Jewish Comedian Jacqueline Novak Gives us a ‘Talmudic Dissection’ of the Blowjob

Jewish comedian Jacqueline Novak knows her way around a penis. 

How do I know? She told me — and the rest of the large audience at Cherry Lane Theater in New York City. In Get On Your Knees, the most sophisticated show you’ll ever see about blowjobs, which Ira Glass called a “nearly Talmudic dissection of a subject,” Novak delivers hilarious, thoughtful, and way too relatable monologues about the art of, you guessed it, fellatio. 

And it’s fucking amazing. 

I was immersed in Novak’s stand-up/theater mash-up the minute she walked on stage to Madonna’s “Like a Prayer” wearing a groutfit. With sharp similes — like comparing a vagina to a stepped-on rose — and autobiographical experience, the rest of the 80-minute sermon on giving head does not disappoint. 

get on your knees

Presented by Natasha Lyonne (!!), produced by Mike Birbiglia, and directed by John Early (if you aren’t familiar with his Britney Spears impression, what’re you doing??), Get On Your Knees was the raunchy, poetic hit of the summer. After selling out at the Cherry Lane Theater, Novak’s thesis on oral sex moved to Lucille Lortel Theatre, where it’s running until October 6. If you’re planning on going, heads up: The audiences have been absolutely star-studded with celebrities like Ilana Glazer, Abbi Jacobson, and Amy Poehler (see above). 

Novak is not new to the comedy scene. Her first album, Quality Notions, came out in 2014, and a couple years later she published her first book, How to Weep in Public: Feeble Offerings on Depression from One Who Knows. But Get On Your Knees has permanently stamped the Jewess as a master of elite comedy, a force to be reckoned with, and the expert on blowjob metaphors. 

I caught up with Novak to chat about why people think Jewish girls give the best blowjobs, what it’s like working with Natasha Lyonne, and, of course, her Jewish identity. 

This interview has been lightly edited and condensed for clarity. 

Your show has a lot to do with performance anxiety, and in terms of giving blowjobs, you said that you hate learning on the job. But, as a comedian, isn’t that precisely how you get better at stand-up? 

Yes, precisely. That is what’s so hellish about stand-up. My journey with stand-up is not dissimilar from that with the blowjob. Similar anxieties. I draw some of those parallels in the show when I talk about the journey to the microphone being like a journey down the torso. 

You roll your eyes at the word “cock.” Why does it bother you? 

I love the word cock because I think it’s outrageous. I roll my eyes because it’s a word I associate with constant efforts to coddle a masculine ego. Cock is a suit of armor for the penis. 

Okay, so what are your thoughts on “vagina” and “vulva?” 

The words vagina and vulva… I’ve never been crazy about. I’m convinced it’s not just “a rose by any other name.” Those words, penis too, are not our best. I say vulva on stage because people often confuse the vagina with the vulva. 

That’s so true. So the show is entirely about blowjobs, but how do you feel about cunnilingus? 

I don’t have as many thoughts about cunnilingus because it wasn’t a task on my list as a teenager. The show is so much about performance anxiety and coming to terms with that, and I only had that about the blowjob.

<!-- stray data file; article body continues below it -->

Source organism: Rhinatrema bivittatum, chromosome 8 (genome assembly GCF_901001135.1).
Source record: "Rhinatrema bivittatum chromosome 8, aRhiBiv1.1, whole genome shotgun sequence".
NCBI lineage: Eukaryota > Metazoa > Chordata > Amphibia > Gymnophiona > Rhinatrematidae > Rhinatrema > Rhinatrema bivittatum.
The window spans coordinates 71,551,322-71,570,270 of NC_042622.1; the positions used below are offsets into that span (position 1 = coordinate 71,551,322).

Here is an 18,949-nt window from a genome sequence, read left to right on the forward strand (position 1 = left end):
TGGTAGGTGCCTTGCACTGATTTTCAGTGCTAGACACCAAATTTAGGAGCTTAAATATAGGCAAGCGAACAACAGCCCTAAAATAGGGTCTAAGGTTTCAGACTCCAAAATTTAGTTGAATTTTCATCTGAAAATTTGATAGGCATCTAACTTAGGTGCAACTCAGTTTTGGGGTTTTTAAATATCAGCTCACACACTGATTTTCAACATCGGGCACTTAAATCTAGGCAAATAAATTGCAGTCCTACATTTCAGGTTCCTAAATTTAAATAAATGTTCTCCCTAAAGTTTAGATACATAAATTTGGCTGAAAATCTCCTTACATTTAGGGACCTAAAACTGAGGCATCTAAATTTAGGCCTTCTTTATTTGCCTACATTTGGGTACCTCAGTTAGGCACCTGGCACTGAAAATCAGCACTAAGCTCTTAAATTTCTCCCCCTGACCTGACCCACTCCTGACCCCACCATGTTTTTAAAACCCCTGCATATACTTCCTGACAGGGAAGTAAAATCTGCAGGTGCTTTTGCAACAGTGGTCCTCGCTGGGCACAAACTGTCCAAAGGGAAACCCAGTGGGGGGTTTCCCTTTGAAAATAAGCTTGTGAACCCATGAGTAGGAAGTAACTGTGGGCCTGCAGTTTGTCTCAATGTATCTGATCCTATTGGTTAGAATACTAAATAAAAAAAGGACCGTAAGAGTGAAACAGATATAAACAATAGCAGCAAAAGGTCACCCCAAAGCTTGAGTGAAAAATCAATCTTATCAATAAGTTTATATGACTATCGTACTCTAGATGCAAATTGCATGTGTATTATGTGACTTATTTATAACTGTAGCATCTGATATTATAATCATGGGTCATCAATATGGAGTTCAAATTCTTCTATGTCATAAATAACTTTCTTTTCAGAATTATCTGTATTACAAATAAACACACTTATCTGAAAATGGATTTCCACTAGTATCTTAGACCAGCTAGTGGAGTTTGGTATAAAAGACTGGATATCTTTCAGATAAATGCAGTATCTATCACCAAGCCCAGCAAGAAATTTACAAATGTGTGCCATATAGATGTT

How much input did Natasha Lyonne have on the show? What was it like working with her? 

Natasha is a soulful genius who is able to pop into the green room and in two minutes give me life altering notes. It’s really wild. She embraced the show as it was, but offered, and continues to offer, really electric insights. And I will follow her to the end of my days. 

Wow. That’s beautiful. So legend has it that Jewish girls give the best blowjobs. What do you make of that stereotype? 

I’ve never heard that stereotype until doing this show, and a few people have mentioned it. It has the stench of something someone said in the ‘50s in a fetishizing, anti-Semitic way. 

Speaking of Jews, do you identify with your Judaism? How has your background influenced your comedy? 

My grandfather was a Conservative rabbi in Burlington, Vermont. His daughter, my mom, married a non-Jew. That was a big, bold move. In my mind, the message I internalized was “you love who you love.” Love is more important to follow than group rules, which I think is significant in my worldview. 

We celebrated Jewish holidays as well as Christmas, but I didn’t have Jewish schooling. As a result, I identified both with being Jewish and non-Jewish. To the Jewish friends, I wasn’t as Jewish as them. As a non-church goer, I never felt at home in a church. But at the same time, by feeling fully at home nowhere, I kind of feel at home everywhere. 

I think experiencing any form of dual identity causes you to ask questions early in life about, er, identity, and perhaps feel resentment of certain closed-mindedness, like Jewish or Christian friends at recess saying: “You can’t be both.” Perhaps it contributes to a sort of questioning of group thinking… which to me relates to a comedic instinct, too. Also, there is a nice history of Jewish comedians that perhaps made me feel on some level at home in the comedy world. 

Ah yes, Jews and comedy go together like bagels and schmear. Ultimately, what message do you want your audience to walk away with? 

That no one can tell you your story. That you get to write your own narrative. You get to force your life to mean what you want it to mean. And you have a right to defend that. At least, that’s what I think today. Different days I think the show means different things. 

Image via Monique Carboni

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